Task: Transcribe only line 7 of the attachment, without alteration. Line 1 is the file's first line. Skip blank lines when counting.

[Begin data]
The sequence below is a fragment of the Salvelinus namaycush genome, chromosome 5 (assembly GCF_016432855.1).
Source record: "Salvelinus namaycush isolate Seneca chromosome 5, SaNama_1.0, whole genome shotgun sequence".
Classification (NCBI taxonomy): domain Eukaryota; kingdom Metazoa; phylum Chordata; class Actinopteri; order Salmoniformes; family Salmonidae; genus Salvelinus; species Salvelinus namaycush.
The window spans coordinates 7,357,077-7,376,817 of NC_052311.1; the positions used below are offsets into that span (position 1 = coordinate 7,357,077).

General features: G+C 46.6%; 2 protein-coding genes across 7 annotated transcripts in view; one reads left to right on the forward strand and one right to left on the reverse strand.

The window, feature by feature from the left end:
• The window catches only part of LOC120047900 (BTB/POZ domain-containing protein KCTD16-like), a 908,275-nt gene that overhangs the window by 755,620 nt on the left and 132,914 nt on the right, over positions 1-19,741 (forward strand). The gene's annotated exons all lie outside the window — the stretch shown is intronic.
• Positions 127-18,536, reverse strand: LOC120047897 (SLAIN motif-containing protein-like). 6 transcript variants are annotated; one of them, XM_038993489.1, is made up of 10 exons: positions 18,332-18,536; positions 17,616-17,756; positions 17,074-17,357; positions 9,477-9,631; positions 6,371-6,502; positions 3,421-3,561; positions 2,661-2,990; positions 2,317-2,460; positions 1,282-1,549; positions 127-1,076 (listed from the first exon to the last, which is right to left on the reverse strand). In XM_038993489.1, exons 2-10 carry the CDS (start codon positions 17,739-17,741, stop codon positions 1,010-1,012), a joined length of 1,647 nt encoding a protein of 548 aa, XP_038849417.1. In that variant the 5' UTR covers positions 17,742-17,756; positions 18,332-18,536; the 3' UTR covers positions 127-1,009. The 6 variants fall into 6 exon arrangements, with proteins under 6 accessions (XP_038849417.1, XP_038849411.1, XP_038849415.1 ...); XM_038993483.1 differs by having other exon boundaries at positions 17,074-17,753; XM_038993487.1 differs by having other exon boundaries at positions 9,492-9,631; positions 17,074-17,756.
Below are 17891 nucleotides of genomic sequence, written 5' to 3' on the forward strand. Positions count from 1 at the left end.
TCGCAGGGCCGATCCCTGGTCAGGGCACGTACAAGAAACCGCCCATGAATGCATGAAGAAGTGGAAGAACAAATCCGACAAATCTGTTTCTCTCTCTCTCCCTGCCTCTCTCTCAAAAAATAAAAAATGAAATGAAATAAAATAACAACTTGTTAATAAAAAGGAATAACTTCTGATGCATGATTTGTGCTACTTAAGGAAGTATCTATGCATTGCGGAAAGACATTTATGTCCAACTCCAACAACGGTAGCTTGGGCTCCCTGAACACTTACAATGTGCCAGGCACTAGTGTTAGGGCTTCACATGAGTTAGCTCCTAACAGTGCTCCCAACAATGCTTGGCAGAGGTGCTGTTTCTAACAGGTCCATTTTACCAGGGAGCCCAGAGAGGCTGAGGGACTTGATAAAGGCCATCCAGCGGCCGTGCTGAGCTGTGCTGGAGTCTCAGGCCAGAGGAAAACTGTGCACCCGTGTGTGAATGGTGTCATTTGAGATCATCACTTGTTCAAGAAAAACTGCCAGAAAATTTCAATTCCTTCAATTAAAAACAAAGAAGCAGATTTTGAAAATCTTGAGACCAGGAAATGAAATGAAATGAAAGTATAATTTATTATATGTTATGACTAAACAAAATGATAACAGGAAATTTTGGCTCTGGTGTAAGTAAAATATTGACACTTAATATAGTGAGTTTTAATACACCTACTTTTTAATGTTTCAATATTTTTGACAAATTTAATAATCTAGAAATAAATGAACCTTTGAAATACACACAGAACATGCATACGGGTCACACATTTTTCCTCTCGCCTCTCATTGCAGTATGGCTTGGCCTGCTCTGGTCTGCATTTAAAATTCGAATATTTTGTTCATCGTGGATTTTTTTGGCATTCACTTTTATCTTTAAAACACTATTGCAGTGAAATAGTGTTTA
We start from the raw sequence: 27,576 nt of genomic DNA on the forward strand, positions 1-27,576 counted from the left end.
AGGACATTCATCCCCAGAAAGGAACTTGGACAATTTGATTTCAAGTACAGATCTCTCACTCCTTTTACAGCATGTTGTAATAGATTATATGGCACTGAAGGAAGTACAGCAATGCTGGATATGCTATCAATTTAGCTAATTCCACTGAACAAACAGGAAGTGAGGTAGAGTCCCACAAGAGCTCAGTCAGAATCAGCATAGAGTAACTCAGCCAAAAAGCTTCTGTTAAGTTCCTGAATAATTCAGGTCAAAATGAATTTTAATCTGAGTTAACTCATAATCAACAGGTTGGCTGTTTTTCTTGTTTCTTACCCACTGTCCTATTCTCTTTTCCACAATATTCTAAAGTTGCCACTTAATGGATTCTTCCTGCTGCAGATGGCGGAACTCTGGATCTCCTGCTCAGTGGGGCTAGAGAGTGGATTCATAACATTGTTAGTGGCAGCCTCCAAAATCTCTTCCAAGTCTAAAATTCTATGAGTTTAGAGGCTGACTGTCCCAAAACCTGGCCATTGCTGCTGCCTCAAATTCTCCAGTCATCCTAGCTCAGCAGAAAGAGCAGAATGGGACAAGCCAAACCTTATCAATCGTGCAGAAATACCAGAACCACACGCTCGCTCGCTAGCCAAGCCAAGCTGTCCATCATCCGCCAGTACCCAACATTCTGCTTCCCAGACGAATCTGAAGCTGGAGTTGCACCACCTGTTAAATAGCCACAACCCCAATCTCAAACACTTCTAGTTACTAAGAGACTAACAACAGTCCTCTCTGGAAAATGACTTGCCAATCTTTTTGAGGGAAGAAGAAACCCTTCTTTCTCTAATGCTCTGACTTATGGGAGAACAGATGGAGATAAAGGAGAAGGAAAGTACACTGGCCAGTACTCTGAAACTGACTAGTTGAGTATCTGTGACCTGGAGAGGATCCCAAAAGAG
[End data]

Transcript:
• The window catches only part of LOC120047900 (BTB/POZ domain-containing protein KCTD16-like), a 908,275-nt gene that overhangs the window by 755,620 nt on the left and 132,914 nt on the right, over positions 1-19,741 (forward strand). The gene's annotated exons all lie outside the window — the stretch shown is intronic.